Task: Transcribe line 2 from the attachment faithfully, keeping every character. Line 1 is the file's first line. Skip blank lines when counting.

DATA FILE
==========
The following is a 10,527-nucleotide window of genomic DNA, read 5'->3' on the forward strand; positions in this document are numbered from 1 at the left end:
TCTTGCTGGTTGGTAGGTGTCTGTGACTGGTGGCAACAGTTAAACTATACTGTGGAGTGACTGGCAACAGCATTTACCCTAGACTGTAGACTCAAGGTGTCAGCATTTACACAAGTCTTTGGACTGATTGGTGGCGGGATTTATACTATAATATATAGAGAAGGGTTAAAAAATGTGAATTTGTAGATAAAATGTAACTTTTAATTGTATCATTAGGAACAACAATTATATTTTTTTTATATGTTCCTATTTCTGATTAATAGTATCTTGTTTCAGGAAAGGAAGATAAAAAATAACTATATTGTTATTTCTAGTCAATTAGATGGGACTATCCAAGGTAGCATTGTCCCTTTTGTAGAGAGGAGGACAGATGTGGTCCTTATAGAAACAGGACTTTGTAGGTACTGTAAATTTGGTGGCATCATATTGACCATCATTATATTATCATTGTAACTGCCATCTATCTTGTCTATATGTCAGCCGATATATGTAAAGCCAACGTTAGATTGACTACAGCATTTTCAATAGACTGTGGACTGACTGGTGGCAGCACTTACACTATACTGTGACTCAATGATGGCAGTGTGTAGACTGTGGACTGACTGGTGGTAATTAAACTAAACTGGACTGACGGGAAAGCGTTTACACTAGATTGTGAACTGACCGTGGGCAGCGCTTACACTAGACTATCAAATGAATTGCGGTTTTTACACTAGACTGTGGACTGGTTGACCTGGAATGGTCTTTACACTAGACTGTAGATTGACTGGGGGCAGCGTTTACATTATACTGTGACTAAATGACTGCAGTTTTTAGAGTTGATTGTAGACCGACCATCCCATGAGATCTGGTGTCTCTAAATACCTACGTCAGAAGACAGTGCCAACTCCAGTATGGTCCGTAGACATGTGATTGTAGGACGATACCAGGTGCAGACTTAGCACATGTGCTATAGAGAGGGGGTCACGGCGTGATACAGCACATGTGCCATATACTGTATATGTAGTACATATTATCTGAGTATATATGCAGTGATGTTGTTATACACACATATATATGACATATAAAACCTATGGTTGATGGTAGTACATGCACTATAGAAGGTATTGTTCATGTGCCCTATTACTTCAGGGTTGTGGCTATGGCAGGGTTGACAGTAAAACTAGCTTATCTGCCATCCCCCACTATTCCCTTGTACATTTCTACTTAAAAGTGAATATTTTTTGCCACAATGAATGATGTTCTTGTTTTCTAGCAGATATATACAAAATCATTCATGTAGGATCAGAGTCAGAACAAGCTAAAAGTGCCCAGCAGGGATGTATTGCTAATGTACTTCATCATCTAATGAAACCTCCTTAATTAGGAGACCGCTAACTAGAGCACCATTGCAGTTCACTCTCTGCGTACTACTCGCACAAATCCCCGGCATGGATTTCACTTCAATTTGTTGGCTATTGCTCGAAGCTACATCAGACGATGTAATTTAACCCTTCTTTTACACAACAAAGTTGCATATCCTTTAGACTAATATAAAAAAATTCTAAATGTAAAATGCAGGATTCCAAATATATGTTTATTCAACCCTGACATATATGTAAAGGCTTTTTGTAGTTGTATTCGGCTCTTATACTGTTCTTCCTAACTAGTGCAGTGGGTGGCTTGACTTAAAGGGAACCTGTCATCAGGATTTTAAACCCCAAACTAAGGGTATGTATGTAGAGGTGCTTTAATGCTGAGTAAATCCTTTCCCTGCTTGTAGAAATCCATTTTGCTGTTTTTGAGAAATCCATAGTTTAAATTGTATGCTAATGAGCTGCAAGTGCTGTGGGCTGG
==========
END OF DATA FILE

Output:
TCTTGCTGGTTGGTAGGTGTCTGTGACTGGTGGCAACAGTTAAACTATACTGTGGAGTGACTGGCAACAGCATTTACCCTAGACTGTAGACTCAAGGTGTCAGCATTTACACAAGTCTTTGGACTGATTGGTGGCGGGATTTATACTATAATATATAGAGAAGGGTTAAAAAATGTGAATTTGTAGATAAAATGTAACTTTTAATTGTATCATTAGGAACAACAATTATATTTTTTTTATATGTTCCTATTTCTGATTAATAGTATCTTGTTTCAGGAAAGGAAGATAAAAAATAACTATATTGTTATTTCTAGTCAATTAGATGGGACTATCCAAGGTAGCATTGTCCCTTTTGTAGAGAGGAGGACAGATGTGGTCCTTATAGAAACAGGACTTTGTAGGTACTGTAAATTTGGTGGCATCATATTGACCATCATTATATTATCATTGTAACTGCCATCTATCTTGTCTATATGTCAGCCGATATATGTAAAGCCAACGTTAGATTGACTACAGCATTTTCAATAGACTGTGGACTGACTGGTGGCAGCACTTACACTATACTGTGACTCAATGATGGCAGTGTGTAGACTGTGGACTGACTGGTGGTAATTAAACTAAACTGGACTGACGGGAAAGCGTTTACACTAGATTGTGAACTGACCGTGGGCAGCGCTTACACTAGACTATCAAATGAATTGCGGTTTTTACACTAGACTGTGGACTGGTTGACCTGGAATGGTCTTTACACTAGACTGTAGATTGACTGGGGGCAGCGTTTACATTATACTGTGACTAAATGACTGCAGTTTTTAGAGTTGATTGTAGACCGACCATCCCATGAGATCTGGTGTCTCTAAATACCTACGTCAGAAGACAGTGCCAACTCCAGTATGGTCCGTAGACATGTGATTGTAGGACGATACCAGGTGCAGACTTAGCACATGTGCTATAGAGAGGGGGTCACGGCGTGATACAGCACATGTGCCATATACTGTATATGTAGTACATATTATCTGAGTATATATGCAGTGATGTTGTTATACACACATATATATGACATATAAAACCTATGGTTGATGGTAGTACATGCACTATAGAAGGTATTGTTCATGTGCCCTATTACTTCAGGGTTGTGGCTATGGCAGGGTTGACAGTAAAACTAGCTTATCTGCCATCCCCCACTATTCCCTTGTACATTTCTACTTAAAAGTGAATATTTTTTGCCACAATGAATGATGTTCTTGTTTTCTAGCAGATATATACAAAATCATTCATGTAGGATCAGAGTCAGAACAAGCTAAAAGTGCCCAGCAGGGATGTATTGCTAATGTACTTCATCATCTAATGAAACCTCCTTAATTAGGAGACCGCTAACTAGAGCACCATTGCAGTTCACTCTCTGCGTACTACTCGCACAAATCCCCGGCATGGATTTCACTTCAATTTGTTGGCTATTGCTCGAAGCTACATCAGACGATGTAATTTAACCCTTCTTTTACACAACAAAGTTGCATATCCTTTAGACTAATATAAAAAAATTCTAAATGTAAAATGCAGGATTCCAAATATATGTTTATTCAACCCTGACATATATGTAAAGGCTTTTTGTAGTTGTATTCGGCTCTTATACTGTTCTTCCTAACTAGTGCAGTGGGTGGCTTGACTTAAAGGGAACCTGTCATCAGGATTTTAAACCCCAAACTAAGGGTATGTATGTAGAGGTGCTTTAATGCTGAGTAAATCCTTTCCCTGCTTGTAGAAATCCATTTTGCTGTTTTTGAGAAATCCATAGTTTAAATTGTATGCTAATGAGCTGCAAGTGCTGTGGGCTGG